Hillary Clinton and the contradictions of the West.
By Mark Steyn
‘Someone wins, someone doesn’t win, that’s life,” Nancy Kopp, Maryland’s treasurer, told the Washington Post. “But women don’t want to be totally dissed.” She was talking about her political candidate, Hillary Clinton. Democratic women are feeling metaphorically battered by the Obama campaign. “Healing The Wounds Of Democrats’ Sexism,” as the Boston Globe
headline put it, will not be easy. Geraldine Ferraro is among many prominent Democrat ladies putting up their own money for a study from the Shorenstein Center at Harvard to determine whether Senator Clinton’s presidential hopes fell victim to party and media sexism. How else to explain why their gal got clobbered by a pretty boy with a resume you could print on the back of his driver’s license, a Rolodex apparently limited to neo-segregationist racebaiters, campus Marxist terrorists and indicted fraudsters, and a rhetorical surefootedness that makes Dan Quayle look like Socrates. “On this Memorial Day,” said Barack Obama last Monday, “as our nation honors its unbroken line of fallen heroes — and I see many of them in the audience here today…”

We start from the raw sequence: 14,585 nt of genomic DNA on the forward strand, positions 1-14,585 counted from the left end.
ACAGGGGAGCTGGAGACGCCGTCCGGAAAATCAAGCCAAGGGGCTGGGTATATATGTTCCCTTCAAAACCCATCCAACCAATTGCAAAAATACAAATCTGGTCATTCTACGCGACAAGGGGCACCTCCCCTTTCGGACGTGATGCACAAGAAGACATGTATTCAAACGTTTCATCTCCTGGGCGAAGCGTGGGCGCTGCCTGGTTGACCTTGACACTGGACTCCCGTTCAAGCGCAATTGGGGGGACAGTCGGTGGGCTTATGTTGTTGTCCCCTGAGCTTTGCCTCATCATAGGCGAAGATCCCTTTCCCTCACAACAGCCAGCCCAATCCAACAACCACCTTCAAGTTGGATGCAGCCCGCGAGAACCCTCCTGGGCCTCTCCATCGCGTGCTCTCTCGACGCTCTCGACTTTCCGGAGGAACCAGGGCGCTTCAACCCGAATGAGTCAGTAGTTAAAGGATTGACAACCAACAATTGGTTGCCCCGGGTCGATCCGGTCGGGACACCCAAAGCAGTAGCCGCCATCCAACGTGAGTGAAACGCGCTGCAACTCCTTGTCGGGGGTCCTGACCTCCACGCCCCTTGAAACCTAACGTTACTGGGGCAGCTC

Hey, why not? In Obama’s Cook County, Illinois, many fallen heroes from the Spanish-American War still show up in the voting booths come November. It’s not unreasonable for some of them to turn up at an Obama campaign rally, too.